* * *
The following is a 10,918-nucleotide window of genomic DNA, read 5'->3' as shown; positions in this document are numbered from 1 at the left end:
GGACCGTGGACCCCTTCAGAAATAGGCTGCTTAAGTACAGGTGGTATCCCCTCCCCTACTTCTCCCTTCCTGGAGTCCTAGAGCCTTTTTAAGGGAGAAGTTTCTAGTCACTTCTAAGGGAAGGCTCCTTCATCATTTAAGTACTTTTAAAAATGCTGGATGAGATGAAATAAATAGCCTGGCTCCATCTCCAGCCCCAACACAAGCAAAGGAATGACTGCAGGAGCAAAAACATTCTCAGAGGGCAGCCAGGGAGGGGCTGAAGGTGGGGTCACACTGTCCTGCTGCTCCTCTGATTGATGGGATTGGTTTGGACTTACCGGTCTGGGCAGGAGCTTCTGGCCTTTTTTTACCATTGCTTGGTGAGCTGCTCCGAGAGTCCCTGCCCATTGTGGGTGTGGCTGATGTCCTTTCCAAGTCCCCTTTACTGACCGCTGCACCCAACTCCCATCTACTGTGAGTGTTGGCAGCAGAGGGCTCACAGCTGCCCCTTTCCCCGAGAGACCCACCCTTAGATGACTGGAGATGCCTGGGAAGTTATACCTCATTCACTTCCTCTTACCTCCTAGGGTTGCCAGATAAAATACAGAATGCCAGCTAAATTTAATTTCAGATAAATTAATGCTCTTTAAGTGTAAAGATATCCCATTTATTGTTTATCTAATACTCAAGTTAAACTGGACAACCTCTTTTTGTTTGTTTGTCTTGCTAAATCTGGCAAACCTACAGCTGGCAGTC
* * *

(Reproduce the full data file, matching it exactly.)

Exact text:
The following is a 10,918-nucleotide window of genomic DNA, read 5'->3' as shown; positions in this document are numbered from 1 at the left end:
GGACCGTGGACCCCTTCAGAAATAGGCTGCTTAAGTACAGGTGGTATCCCCTCCCCTACTTCTCCCTTCCTGGAGTCCTAGAGCCTTTTTAAGGGAGAAGTTTCTAGTCACTTCTAAGGGAAGGCTCCTTCATCATTTAAGTACTTTTAAAAATGCTGGATGAGATGAAATAAATAGCCTGGCTCCATCTCCAGCCCCAACACAAGCAAAGGAATGACTGCAGGAGCAAAAACATTCTCAGAGGGCAGCCAGGGAGGGGCTGAAGGTGGGGTCACACTGTCCTGCTGCTCCTCTGATTGATGGGATTGGTTTGGACTTACCGGTCTGGGCAGGAGCTTCTGGCCTTTTTTTACCATTGCTTGGTGAGCTGCTCCGAGAGTCCCTGCCCATTGTGGGTGTGGCTGATGTCCTTTCCAAGTCCCCTTTACTGACCGCTGCACCCAACTCCCATCTACTGTGAGTGTTGGCAGCAGAGGGCTCACAGCTGCCCCTTTCCCCGAGAGACCCACCCTTAGATGACTGGAGATGCCTGGGAAGTTATACCTCATTCACTTCCTCTTACCTCCTAGGGTTGCCAGATAAAATACAGAATGCCAGCTAAATTTAATTTCAGATAAATTAATGCTCTTTAAGTGTAAAGATATCCCATTTATTGTTTATCTAATACTCAAGTTAAACTGGACAACCTCTTTTTGTTTGTTTGTCTTGCTAAATCTGGCAAACCTACAGCTGGCAGTC